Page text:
Matthew’s research focuses on public participation, urban planning and local governance. His current research explores the role of rationality in the production of local planning policy, in particular how non-state actors - such as local communities and private consultants - impact democratic decision-making.
Much of Matthew’s research concentrates on democratic participation, including his doctoral research funded by the Economic and Social Research Council, that explored the role of conflict in local decision-making using Neighbourhood Planning as a case study. This has led to involvement in two national evaluations of Neighbourhood Planning commissioned by the Ministry of Communities, Housing and Local Government. In 2019, alongside co-authors Gavin Parker and Kat Salter, Matthew’s book Neighbourhood Planning in Practice was the recipient of the Royal Town Planning Institute’s Sir Peter Hall Research Excellence Award.
Prior to joining the University of Reading, Matthew held research posts at the University of Sheffield and University College London.
- PhD Sociology, University of Sheffield
- MA Sociology and Management, University of Essex
- BA (Hons) Social Policy and Sociology, University of Sheffield
Public participation; urban planning; local governance; localism; power.
Recent conference papers
‘Local governance and the private sector: the role of consultants in the English planning system’, paper presented to Annual Meeting of the American Association of Geographers, Washington D.C., 4 April 2019.
Selected Research Grants
Generating Effective Planning Cultures. David Robins Research Fund (£10,615), Co-Investigator, 2019-2020.
Impact of Neighbourhood Planning in England. Ministry of Housing, Communities and Local Government (£63,039.50), Co-Investigator, 2019-2020.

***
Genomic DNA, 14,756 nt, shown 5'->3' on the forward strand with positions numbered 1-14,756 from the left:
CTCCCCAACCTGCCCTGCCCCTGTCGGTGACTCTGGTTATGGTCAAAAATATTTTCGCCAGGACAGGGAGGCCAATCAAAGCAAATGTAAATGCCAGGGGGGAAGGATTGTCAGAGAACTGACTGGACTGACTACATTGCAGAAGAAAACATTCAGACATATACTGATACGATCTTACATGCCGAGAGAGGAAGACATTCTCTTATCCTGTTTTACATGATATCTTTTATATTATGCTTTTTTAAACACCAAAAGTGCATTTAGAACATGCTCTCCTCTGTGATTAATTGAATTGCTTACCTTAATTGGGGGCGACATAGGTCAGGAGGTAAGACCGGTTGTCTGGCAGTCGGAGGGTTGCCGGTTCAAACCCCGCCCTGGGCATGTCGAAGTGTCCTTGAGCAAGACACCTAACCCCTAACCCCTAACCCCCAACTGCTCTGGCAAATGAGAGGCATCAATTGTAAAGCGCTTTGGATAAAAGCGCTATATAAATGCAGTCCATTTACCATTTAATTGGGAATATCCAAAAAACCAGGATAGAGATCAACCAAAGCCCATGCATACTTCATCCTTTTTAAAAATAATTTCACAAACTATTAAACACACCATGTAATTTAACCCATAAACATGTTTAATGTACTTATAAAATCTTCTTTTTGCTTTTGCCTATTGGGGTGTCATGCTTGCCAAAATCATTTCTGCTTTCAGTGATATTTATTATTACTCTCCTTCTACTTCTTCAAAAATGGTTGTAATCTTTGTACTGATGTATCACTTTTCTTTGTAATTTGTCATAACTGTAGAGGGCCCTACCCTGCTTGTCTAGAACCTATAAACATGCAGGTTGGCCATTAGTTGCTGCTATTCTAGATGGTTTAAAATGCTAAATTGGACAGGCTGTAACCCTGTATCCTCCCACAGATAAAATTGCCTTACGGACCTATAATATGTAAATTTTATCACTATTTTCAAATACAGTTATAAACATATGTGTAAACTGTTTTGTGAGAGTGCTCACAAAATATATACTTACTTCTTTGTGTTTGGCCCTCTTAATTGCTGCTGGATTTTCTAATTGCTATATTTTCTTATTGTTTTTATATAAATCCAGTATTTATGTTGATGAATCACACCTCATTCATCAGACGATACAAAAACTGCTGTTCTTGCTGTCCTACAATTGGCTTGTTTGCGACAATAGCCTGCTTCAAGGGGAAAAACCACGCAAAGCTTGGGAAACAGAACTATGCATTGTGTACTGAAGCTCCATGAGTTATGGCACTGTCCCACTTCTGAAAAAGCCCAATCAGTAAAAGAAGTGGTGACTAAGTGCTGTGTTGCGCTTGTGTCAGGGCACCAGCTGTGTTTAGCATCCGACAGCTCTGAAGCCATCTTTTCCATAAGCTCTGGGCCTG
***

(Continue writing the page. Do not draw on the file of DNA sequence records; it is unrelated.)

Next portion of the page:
The Politics of Private Sector Provision in Local Governance. British Academy (£269,940.60), Principal Investigator, 2018-2021.
Wargent, M. (2020) ‘Localism, governmentality and failing technologies: the case of neighbourhood planning in England’, Territory, Politics, Governance, in press.
Wargent, M., Parker, G. and Street, E. (2020) ‘Private expertise and the spatial reorganisation of planning in England’, in Jonas, A.E.G., Koch, N., Lizotte, C., Luukkonen, J. and Moisio, S. (eds.) Handbook on the Changing Geographies of the State: New Spaces of Geopolitics, Cheltenham, Edward Elgar, in press.
Wargent, M., Parker, G. and Street, E. (2020) ‘Public-private entanglements: consultant use by local planning authorities in England’, European Planning Studies, 28(1): 192-210. doi.org/10.1080/09654313.2019.1677565.
Parker, G., Street, E. and Wargent, M. (2019) ‘Advocates, advisors and scrutineers: the technocracies of private sector planning in England’, in Raco, M. and Savini, F. (eds.) Planning and Knowledge: How New Forms of Technocracy are Shaping Contemporary Cities, Bristol, Policy Press, pp.157-167. ISBN 9781447345268.
Parker, G., Salter, K. and Wargent, M. (2019) Neighbourhood Planning in Practice, London, Lund Humphries. ISBN 9781848222830.
Wargent, M. and Parker, G. (2018) ‘Re-imagining neighbourhood governance: the future of neighbourhood planning in England’, Town Planning Review, 89(4): 379-402. doi.org/10.3828/tpr.2018.23.
Parker, G., Street, E. and Wargent, M. (2018) ‘The rise of the private sector in fragmentary planning in England’, Planning Theory & Practice, 19(5): 734-750. doi.org/10.1080/14649357.2018.1532529.
Parker, G., Lynn, T. and Wargent, M. (2017) ‘Contestation and conservatism in neighbourhood planning in England: reconciling agonism and collaboration?’, Planning Theory & Practice, 18(3): 446-465. doi.org/10.1080/14649357.2017.1316514.
Parker, G., Lynn, T. and Wargent, M. (2015) ‘Sticking to the script? The co-production of neighbourhood planning in England’, Town Planning Review, 86(5): 519-536. doi.org/10.3828/tpr.2015.31.